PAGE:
When you first start doing online advertising, you would be under the presumption that ad copy is absolutely everything. But after ad copy adjustments, you see no improvement. So here are factors to consider when writing ad copy.
Of course, not to say that ad copy is completely irrelevant. But what can one think when they find that ad copy adjustments don’t change much?
Some Factors to Consider When Writing Ad Copy
After all that, you may think that ad copy is simply filler, and that it doesn’t matter as much as people make a huge fuss about it. But there have been tests that proved ad copies can make a big difference. What did not make a difference for one brand can make a difference for another.
So let’s take a look at three factors to consider when writing ad copy, so you’re on your way to making it effective.
#1 The intended market and their needs and wants
You should be asking yourself the question of who is the person that you’re talking to, and what do they care about?
Because depending on the product you sell and the service you offer, your customers will likely share a lot of similar traits. And each one of those traits have the potential to make a difference when you’re writing your ad copy.
Traits can be something as simple as gender or a job position. What you’re trying to do here is to consider which concerns, habits, struggles, or mindsets are hidden behind those traits. After you’ve figured out what’s behind those traits, you can leverage it in correlation with the product or service that you sell.
#2 Customer’s place in the funnel
At which stage of the funnel is your prospective customer reading the ad at? If someone doesn’t know enough about your brand, it would be really difficult to drive that first purchase with ad copy that mainly calls the user to buy. If someone already has knowledge about the product, or is already looking at buying at the moment, then pushing introductory ads won’t help either.
Marc Enokou of PPC Hero did a great job testing two different types of language with their prospecting audiences. And here’s what he had to say:
“For one brand, we tested two different types of language with prospecting audiences. We had 3 unique ads that were highlighting discounts customers get for their first purchase such as 20% off or free shipping, and a single ad telling a story about the product and our brand.
“The storytelling ad received a 97% higher click-through rate and a 120% better conversion rate in the first 9 days. That means people were twice as likely to click and once on the page, they were also twice as likely to convert because we were able to connect them emotionally to the brand instead of pushing the discount language.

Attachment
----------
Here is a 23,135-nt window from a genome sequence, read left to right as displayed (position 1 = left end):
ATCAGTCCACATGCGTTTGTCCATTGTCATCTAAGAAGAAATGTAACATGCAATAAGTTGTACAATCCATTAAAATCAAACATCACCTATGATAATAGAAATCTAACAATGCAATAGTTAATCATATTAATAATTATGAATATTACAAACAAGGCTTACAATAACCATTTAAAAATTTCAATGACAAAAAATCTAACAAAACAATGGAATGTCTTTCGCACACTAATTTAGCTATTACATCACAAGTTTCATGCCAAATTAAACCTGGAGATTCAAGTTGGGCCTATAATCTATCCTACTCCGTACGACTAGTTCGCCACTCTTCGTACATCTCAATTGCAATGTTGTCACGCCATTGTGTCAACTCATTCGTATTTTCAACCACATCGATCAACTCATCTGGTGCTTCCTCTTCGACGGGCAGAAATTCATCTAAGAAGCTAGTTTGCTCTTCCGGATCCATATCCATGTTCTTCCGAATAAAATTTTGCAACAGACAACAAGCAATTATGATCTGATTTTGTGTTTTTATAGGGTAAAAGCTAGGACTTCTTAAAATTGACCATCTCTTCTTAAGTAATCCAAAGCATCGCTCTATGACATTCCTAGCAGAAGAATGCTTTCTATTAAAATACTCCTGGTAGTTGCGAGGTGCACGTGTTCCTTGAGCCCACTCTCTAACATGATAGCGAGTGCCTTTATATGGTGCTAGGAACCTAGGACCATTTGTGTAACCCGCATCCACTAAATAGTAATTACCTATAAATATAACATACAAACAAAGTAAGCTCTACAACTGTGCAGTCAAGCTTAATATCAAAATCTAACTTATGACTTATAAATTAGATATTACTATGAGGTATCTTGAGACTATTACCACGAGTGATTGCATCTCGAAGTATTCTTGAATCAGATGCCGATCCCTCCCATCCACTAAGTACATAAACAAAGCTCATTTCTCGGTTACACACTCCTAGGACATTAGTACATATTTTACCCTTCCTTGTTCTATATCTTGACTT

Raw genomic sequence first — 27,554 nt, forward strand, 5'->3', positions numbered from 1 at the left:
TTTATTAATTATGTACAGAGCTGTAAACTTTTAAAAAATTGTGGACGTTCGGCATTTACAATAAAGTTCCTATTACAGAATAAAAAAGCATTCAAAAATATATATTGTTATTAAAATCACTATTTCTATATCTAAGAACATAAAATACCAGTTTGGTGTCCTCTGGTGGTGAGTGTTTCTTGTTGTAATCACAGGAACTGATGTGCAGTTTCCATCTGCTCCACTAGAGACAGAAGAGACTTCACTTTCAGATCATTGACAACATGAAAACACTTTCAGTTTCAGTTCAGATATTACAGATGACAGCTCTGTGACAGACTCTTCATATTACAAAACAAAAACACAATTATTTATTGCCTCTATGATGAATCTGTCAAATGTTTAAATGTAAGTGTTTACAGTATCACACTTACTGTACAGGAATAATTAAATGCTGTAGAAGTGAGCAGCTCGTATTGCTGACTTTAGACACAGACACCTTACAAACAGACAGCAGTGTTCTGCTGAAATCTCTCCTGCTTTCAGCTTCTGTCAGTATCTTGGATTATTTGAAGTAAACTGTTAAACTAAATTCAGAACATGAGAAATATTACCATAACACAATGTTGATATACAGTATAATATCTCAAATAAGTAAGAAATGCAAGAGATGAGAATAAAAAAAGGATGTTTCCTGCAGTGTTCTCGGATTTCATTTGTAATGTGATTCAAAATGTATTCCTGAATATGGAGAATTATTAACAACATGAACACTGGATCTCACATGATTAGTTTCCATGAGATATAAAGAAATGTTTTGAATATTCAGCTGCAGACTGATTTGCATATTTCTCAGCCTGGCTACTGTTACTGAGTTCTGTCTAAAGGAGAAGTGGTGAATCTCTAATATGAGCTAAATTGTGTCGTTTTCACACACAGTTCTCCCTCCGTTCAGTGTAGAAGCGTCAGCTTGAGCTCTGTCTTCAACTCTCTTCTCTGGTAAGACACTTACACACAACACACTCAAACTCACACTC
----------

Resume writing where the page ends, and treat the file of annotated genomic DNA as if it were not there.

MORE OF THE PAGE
“After the first 9 days, the optimization system in Facebook Ads pushed 80% of the spend and traffic to that ad. The graphs below show the performance for the storytelling ad (orange lines) and the discount ads (blue lines) which are labeled as “all others” in terms of spend, CTR, and conversion rate.”
As clearly seen on their spend graph, Facebook concluded that the storytelling ad was delivering better results on day 9. By the end of the campaign, the cost per add to card for the storytelling ad was $3.96. On the other hand, the promo focused ads recorded a $5.75 cost per add to cart.
An ad copy that is built around cultural, economic, or temporal context tends to send strong signals to the reader, because it increases the relevance of the ad. One really good example is an ad with the year 2019 while we’re actually in 2020. Another one is an outdated promotional ad.
Events, holidays, promotions, and economic crises may all be considered as different types of context that your ad copy can be adjusted to.
For instance, this situation surrounding COVID-19 is a strong example of such a context. One can introduce new ads in Google, not mentioning COVID-19, but at least signaling to the user that business is still open, and they can still avail of your products or services.
Knowing the Factors to Consider When Writing Ad Copy
It’s quite easy to lose yourself in the weeds when it comes to writing ad copy and doing a PPC audit. If you think that flashy ads and pretty language can make a difference, you might want to reconsider your beliefs in PPC.